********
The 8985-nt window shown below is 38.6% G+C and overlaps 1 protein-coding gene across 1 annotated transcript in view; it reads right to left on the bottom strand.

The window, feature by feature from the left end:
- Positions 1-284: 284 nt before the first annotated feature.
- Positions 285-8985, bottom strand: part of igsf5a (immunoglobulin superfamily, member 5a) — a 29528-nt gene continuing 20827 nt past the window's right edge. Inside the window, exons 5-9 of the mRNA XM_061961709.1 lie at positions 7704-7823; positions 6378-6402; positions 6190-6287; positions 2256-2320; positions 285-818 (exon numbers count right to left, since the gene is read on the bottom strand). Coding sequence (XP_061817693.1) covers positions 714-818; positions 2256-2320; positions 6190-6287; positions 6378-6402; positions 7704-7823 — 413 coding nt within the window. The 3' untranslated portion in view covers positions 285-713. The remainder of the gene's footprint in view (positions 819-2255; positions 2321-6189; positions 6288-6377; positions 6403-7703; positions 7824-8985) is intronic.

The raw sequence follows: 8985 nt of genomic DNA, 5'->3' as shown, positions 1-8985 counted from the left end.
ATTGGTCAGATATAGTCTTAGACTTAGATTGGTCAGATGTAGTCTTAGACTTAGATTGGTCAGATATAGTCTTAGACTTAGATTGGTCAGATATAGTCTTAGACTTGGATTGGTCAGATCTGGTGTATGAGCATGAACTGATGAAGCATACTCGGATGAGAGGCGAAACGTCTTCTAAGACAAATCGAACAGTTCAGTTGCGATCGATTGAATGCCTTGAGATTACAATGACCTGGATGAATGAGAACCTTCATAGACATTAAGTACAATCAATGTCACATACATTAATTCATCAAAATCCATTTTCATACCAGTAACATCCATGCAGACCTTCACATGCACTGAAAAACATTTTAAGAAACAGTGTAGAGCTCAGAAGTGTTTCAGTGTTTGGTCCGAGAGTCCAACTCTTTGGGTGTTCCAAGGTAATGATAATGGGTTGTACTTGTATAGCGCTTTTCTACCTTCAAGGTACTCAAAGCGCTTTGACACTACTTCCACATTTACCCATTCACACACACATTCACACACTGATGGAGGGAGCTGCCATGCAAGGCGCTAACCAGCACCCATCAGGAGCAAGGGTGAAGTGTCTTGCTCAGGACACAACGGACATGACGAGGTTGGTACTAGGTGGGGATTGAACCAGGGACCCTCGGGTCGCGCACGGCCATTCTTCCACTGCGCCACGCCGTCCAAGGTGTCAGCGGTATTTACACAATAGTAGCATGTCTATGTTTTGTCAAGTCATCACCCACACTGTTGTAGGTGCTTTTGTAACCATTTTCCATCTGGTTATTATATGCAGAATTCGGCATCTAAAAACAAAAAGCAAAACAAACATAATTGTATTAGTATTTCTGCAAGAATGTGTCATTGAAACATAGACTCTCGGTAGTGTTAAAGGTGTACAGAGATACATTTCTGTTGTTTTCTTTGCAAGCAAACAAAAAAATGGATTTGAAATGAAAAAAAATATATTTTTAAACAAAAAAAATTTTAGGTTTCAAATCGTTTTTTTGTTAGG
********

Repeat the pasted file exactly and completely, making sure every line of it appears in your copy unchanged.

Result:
The 8985-nt window shown below is 38.6% G+C and overlaps 1 protein-coding gene across 1 annotated transcript in view; it reads right to left on the bottom strand.

The window, feature by feature from the left end:
- Positions 1-284: 284 nt before the first annotated feature.
- Positions 285-8985, bottom strand: part of igsf5a (immunoglobulin superfamily, member 5a) — a 29528-nt gene continuing 20827 nt past the window's right edge. Inside the window, exons 5-9 of the mRNA XM_061961709.1 lie at positions 7704-7823; positions 6378-6402; positions 6190-6287; positions 2256-2320; positions 285-818 (exon numbers count right to left, since the gene is read on the bottom strand). Coding sequence (XP_061817693.1) covers positions 714-818; positions 2256-2320; positions 6190-6287; positions 6378-6402; positions 7704-7823 — 413 coding nt within the window. The 3' untranslated portion in view covers positions 285-713. The remainder of the gene's footprint in view (positions 819-2255; positions 2321-6189; positions 6288-6377; positions 6403-7703; positions 7824-8985) is intronic.

The raw sequence follows: 8985 nt of genomic DNA, 5'->3' as shown, positions 1-8985 counted from the left end.
ATTGGTCAGATATAGTCTTAGACTTAGATTGGTCAGATGTAGTCTTAGACTTAGATTGGTCAGATATAGTCTTAGACTTAGATTGGTCAGATATAGTCTTAGACTTGGATTGGTCAGATCTGGTGTATGAGCATGAACTGATGAAGCATACTCGGATGAGAGGCGAAACGTCTTCTAAGACAAATCGAACAGTTCAGTTGCGATCGATTGAATGCCTTGAGATTACAATGACCTGGATGAATGAGAACCTTCATAGACATTAAGTACAATCAATGTCACATACATTAATTCATCAAAATCCATTTTCATACCAGTAACATCCATGCAGACCTTCACATGCACTGAAAAACATTTTAAGAAACAGTGTAGAGCTCAGAAGTGTTTCAGTGTTTGGTCCGAGAGTCCAACTCTTTGGGTGTTCCAAGGTAATGATAATGGGTTGTACTTGTATAGCGCTTTTCTACCTTCAAGGTACTCAAAGCGCTTTGACACTACTTCCACATTTACCCATTCACACACACATTCACACACTGATGGAGGGAGCTGCCATGCAAGGCGCTAACCAGCACCCATCAGGAGCAAGGGTGAAGTGTCTTGCTCAGGACACAACGGACATGACGAGGTTGGTACTAGGTGGGGATTGAACCAGGGACCCTCGGGTCGCGCACGGCCATTCTTCCACTGCGCCACGCCGTCCAAGGTGTCAGCGGTATTTACACAATAGTAGCATGTCTATGTTTTGTCAAGTCATCACCCACACTGTTGTAGGTGCTTTTGTAACCATTTTCCATCTGGTTATTATATGCAGAATTCGGCATCTAAAAACAAAAAGCAAAACAAACATAATTGTATTAGTATTTCTGCAAGAATGTGTCATTGAAACATAGACTCTCGGTAGTGTTAAAGGTGTACAGAGATACATTTCTGTTGTTTTCTTTGCAAGCAAACAAAAAAATGGATTTGAAATGAAAAAAAATATATTTTTAAACAAAAAAAATTTTAGGTTTCAAATCGTTTTTTTGTTAGG